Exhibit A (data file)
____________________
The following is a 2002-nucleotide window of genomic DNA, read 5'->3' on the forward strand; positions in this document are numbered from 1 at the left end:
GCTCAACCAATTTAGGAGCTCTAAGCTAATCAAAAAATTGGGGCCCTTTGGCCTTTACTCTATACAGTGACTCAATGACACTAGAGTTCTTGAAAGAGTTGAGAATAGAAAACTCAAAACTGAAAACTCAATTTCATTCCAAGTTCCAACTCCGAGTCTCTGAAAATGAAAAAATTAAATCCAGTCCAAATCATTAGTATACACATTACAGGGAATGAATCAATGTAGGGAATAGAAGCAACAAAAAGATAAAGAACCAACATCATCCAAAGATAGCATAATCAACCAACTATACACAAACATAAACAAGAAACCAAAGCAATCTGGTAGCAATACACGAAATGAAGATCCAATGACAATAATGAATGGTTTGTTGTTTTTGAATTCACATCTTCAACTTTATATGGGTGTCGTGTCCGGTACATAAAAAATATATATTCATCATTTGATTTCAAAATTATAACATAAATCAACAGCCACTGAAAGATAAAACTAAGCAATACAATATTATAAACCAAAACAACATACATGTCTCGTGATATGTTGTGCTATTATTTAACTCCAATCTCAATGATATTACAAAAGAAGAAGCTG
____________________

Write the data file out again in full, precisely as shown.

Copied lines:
The following is a 2002-nucleotide window of genomic DNA, read 5'->3' on the forward strand; positions in this document are numbered from 1 at the left end:
GCTCAACCAATTTAGGAGCTCTAAGCTAATCAAAAAATTGGGGCCCTTTGGCCTTTACTCTATACAGTGACTCAATGACACTAGAGTTCTTGAAAGAGTTGAGAATAGAAAACTCAAAACTGAAAACTCAATTTCATTCCAAGTTCCAACTCCGAGTCTCTGAAAATGAAAAAATTAAATCCAGTCCAAATCATTAGTATACACATTACAGGGAATGAATCAATGTAGGGAATAGAAGCAACAAAAAGATAAAGAACCAACATCATCCAAAGATAGCATAATCAACCAACTATACACAAACATAAACAAGAAACCAAAGCAATCTGGTAGCAATACACGAAATGAAGATCCAATGACAATAATGAATGGTTTGTTGTTTTTGAATTCACATCTTCAACTTTATATGGGTGTCGTGTCCGGTACATAAAAAATATATATTCATCATTTGATTTCAAAATTATAACATAAATCAACAGCCACTGAAAGATAAAACTAAGCAATACAATATTATAAACCAAAACAACATACATGTCTCGTGATATGTTGTGCTATTATTTAACTCCAATCTCAATGATATTACAAAAGAAGAAGCTG